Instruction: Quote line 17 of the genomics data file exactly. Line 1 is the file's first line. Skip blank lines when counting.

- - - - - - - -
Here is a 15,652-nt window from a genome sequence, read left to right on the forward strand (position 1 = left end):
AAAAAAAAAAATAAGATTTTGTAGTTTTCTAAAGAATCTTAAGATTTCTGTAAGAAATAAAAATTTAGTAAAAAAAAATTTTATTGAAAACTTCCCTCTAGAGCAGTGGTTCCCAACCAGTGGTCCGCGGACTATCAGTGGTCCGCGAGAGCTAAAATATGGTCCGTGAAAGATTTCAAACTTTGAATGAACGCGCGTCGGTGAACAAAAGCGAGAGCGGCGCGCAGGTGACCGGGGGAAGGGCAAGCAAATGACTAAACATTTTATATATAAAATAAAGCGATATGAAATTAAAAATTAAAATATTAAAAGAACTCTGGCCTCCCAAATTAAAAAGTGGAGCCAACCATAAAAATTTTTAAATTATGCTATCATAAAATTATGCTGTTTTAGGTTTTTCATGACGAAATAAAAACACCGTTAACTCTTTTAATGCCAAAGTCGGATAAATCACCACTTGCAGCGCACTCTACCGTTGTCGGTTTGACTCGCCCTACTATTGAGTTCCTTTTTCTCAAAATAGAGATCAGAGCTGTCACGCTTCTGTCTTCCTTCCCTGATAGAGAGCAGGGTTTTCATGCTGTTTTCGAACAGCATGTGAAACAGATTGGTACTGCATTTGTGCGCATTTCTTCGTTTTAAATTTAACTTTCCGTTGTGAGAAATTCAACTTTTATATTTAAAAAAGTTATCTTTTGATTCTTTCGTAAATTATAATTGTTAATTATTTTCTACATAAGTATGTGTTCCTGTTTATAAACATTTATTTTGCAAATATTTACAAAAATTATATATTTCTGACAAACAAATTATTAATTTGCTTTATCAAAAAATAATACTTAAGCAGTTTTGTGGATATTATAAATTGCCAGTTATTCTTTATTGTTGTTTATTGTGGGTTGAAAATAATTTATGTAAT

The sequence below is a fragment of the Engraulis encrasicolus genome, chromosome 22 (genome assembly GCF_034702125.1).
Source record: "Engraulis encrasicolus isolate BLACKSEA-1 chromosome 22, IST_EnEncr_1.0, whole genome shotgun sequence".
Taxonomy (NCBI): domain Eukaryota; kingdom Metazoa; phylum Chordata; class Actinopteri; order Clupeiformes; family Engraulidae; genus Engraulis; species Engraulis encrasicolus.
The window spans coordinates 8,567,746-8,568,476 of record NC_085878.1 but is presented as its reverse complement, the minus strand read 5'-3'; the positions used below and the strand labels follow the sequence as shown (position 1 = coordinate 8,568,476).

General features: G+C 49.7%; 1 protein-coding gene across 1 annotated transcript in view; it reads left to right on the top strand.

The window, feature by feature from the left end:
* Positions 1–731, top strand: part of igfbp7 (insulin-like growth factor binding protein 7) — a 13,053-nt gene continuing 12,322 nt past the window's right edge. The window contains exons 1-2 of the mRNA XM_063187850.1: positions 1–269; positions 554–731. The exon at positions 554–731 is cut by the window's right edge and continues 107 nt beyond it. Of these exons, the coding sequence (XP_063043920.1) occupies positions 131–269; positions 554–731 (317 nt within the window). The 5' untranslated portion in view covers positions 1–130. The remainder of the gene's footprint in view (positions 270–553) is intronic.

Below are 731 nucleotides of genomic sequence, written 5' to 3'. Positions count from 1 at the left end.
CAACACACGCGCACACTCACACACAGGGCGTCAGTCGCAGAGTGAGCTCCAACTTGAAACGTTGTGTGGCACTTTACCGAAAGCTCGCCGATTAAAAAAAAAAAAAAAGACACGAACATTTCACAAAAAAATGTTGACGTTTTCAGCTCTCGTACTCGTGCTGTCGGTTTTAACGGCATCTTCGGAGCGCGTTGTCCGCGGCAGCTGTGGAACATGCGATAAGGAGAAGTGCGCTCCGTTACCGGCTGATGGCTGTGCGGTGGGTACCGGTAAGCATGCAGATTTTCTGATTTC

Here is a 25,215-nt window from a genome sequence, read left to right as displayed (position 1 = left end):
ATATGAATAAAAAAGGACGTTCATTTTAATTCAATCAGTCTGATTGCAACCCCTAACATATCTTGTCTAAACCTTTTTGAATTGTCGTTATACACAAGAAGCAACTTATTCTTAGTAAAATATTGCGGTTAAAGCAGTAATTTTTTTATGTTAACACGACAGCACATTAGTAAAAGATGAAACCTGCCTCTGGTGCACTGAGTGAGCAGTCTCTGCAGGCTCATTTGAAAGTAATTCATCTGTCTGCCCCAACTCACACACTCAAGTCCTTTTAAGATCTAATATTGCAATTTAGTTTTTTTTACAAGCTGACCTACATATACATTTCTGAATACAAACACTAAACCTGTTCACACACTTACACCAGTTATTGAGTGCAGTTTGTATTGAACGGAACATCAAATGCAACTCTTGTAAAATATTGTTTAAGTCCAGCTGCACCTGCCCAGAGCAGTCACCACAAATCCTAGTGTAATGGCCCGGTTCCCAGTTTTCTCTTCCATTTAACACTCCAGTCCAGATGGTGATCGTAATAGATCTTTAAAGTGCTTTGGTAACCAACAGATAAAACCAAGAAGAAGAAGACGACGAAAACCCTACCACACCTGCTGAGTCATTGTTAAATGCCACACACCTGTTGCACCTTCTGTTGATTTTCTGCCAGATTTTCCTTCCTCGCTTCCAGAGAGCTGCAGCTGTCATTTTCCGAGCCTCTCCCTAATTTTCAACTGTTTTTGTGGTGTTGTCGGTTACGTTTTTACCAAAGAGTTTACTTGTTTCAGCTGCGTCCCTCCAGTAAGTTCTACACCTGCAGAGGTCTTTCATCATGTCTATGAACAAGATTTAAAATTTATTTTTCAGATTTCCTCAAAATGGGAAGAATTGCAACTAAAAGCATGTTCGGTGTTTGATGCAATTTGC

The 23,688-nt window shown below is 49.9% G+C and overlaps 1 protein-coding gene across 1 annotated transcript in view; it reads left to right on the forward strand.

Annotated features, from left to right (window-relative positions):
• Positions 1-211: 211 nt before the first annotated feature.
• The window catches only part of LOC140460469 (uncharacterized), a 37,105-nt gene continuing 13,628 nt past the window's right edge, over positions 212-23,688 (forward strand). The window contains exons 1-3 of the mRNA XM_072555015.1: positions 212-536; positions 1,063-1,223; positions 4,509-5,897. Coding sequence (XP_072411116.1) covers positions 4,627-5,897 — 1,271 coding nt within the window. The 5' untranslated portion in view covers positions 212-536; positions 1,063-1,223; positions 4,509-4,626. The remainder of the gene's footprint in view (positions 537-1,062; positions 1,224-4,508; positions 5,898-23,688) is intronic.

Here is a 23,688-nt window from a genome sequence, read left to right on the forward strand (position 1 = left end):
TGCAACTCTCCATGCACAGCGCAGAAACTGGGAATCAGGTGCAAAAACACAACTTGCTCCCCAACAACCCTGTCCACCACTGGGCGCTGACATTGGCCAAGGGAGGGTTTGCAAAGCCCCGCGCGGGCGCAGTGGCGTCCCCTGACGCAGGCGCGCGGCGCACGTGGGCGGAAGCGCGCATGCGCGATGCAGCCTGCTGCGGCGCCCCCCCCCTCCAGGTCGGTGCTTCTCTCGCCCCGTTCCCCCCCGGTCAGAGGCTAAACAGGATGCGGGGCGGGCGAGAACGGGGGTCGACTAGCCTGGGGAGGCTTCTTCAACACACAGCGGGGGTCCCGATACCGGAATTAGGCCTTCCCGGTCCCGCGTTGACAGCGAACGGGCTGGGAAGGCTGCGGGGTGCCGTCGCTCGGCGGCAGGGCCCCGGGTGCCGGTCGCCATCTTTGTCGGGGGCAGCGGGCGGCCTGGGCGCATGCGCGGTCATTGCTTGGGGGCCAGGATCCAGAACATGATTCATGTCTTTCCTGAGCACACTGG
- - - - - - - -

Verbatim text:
• The window catches only part of LOC140460469 (uncharacterized), a 37,105-nt gene continuing 13,628 nt past the window's right edge, over positions 212-23,688 (forward strand). The window contains exons 1-3 of the mRNA XM_072555015.1: positions 212-536; positions 1,063-1,223; positions 4,509-5,897. Coding sequence (XP_072411116.1) covers positions 4,627-5,897 — 1,271 coding nt within the window. The 5' untranslated portion in view covers positions 212-536; positions 1,063-1,223; positions 4,509-4,626. The remainder of the gene's footprint in view (positions 537-1,062; positions 1,224-4,508; positions 5,898-23,688) is intronic.